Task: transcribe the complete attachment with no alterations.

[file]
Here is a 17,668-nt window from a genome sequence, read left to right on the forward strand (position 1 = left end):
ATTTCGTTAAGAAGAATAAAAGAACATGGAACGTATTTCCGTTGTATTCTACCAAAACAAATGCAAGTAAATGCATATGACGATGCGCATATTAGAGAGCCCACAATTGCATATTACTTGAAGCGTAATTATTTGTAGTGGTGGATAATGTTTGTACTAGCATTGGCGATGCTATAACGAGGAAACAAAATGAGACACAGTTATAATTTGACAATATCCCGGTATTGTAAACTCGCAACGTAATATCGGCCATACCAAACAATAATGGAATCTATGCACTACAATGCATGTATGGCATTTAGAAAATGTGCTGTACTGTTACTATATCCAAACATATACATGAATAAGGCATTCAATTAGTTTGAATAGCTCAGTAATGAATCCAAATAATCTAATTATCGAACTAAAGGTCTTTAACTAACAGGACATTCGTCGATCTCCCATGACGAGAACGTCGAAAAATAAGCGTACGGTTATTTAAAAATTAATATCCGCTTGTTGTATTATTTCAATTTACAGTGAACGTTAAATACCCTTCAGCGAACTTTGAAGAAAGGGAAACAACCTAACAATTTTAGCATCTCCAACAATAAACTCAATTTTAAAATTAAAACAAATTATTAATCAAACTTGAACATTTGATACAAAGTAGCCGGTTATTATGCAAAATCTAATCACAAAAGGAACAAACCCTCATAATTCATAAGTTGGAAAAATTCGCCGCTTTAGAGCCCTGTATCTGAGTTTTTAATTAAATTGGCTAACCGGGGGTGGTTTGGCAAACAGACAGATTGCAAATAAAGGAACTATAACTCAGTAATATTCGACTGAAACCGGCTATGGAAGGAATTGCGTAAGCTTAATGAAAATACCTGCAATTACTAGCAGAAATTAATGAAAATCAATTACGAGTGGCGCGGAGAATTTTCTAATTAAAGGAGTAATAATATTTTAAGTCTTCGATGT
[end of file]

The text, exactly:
Here is a 17,668-nt window from a genome sequence, read left to right on the forward strand (position 1 = left end):
ATTTCGTTAAGAAGAATAAAAGAACATGGAACGTATTTCCGTTGTATTCTACCAAAACAAATGCAAGTAAATGCATATGACGATGCGCATATTAGAGAGCCCACAATTGCATATTACTTGAAGCGTAATTATTTGTAGTGGTGGATAATGTTTGTACTAGCATTGGCGATGCTATAACGAGGAAACAAAATGAGACACAGTTATAATTTGACAATATCCCGGTATTGTAAACTCGCAACGTAATATCGGCCATACCAAACAATAATGGAATCTATGCACTACAATGCATGTATGGCATTTAGAAAATGTGCTGTACTGTTACTATATCCAAACATATACATGAATAAGGCATTCAATTAGTTTGAATAGCTCAGTAATGAATCCAAATAATCTAATTATCGAACTAAAGGTCTTTAACTAACAGGACATTCGTCGATCTCCCATGACGAGAACGTCGAAAAATAAGCGTACGGTTATTTAAAAATTAATATCCGCTTGTTGTATTATTTCAATTTACAGTGAACGTTAAATACCCTTCAGCGAACTTTGAAGAAAGGGAAACAACCTAACAATTTTAGCATCTCCAACAATAAACTCAATTTTAAAATTAAAACAAATTATTAATCAAACTTGAACATTTGATACAAAGTAGCCGGTTATTATGCAAAATCTAATCACAAAAGGAACAAACCCTCATAATTCATAAGTTGGAAAAATTCGCCGCTTTAGAGCCCTGTATCTGAGTTTTTAATTAAATTGGCTAACCGGGGGTGGTTTGGCAAACAGACAGATTGCAAATAAAGGAACTATAACTCAGTAATATTCGACTGAAACCGGCTATGGAAGGAATTGCGTAAGCTTAATGAAAATACCTGCAATTACTAGCAGAAATTAATGAAAATCAATTACGAGTGGCGCGGAGAATTTTCTAATTAAAGGAGTAATAATATTTTAAGTCTTCGATGT